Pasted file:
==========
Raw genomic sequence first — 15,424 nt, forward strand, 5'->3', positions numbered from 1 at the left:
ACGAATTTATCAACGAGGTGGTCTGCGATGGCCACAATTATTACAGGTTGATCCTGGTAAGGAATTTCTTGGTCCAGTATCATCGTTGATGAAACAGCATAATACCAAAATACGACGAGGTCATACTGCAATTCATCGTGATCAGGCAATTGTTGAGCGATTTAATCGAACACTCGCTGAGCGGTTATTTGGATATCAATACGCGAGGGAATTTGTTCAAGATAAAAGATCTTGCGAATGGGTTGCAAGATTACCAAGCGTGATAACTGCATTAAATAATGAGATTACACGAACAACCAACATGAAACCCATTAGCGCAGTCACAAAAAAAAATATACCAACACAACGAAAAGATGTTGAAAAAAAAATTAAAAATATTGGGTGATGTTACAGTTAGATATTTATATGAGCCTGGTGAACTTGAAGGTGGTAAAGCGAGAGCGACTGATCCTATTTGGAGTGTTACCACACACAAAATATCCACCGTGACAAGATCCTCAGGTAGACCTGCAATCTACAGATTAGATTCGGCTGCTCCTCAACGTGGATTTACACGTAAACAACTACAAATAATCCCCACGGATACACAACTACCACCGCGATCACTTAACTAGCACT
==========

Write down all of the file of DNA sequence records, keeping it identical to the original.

Raw genomic sequence first — 15,424 nt, forward strand, 5'->3', positions numbered from 1 at the left:
ACGAATTTATCAACGAGGTGGTCTGCGATGGCCACAATTATTACAGGTTGATCCTGGTAAGGAATTTCTTGGTCCAGTATCATCGTTGATGAAACAGCATAATACCAAAATACGACGAGGTCATACTGCAATTCATCGTGATCAGGCAATTGTTGAGCGATTTAATCGAACACTCGCTGAGCGGTTATTTGGATATCAATACGCGAGGGAATTTGTTCAAGATAAAAGATCTTGCGAATGGGTTGCAAGATTACCAAGCGTGATAACTGCATTAAATAATGAGATTACACGAACAACCAACATGAAACCCATTAGCGCAGTCACAAAAAAAAATATACCAACACAACGAAAAGATGTTGAAAAAAAAATTAAAAATATTGGGTGATGTTACAGTTAGATATTTATATGAGCCTGGTGAACTTGAAGGTGGTAAAGCGAGAGCGACTGATCCTATTTGGAGTGTTACCACACACAAAATATCCACCGTGACAAGATCCTCAGGTAGACCTGCAATCTACAGATTAGATTCGGCTGCTCCTCAACGTGGATTTACACGTAAACAACTACAAATAATCCCCACGGATACACAACTACCACCGCGATCACTTAACTAGCACT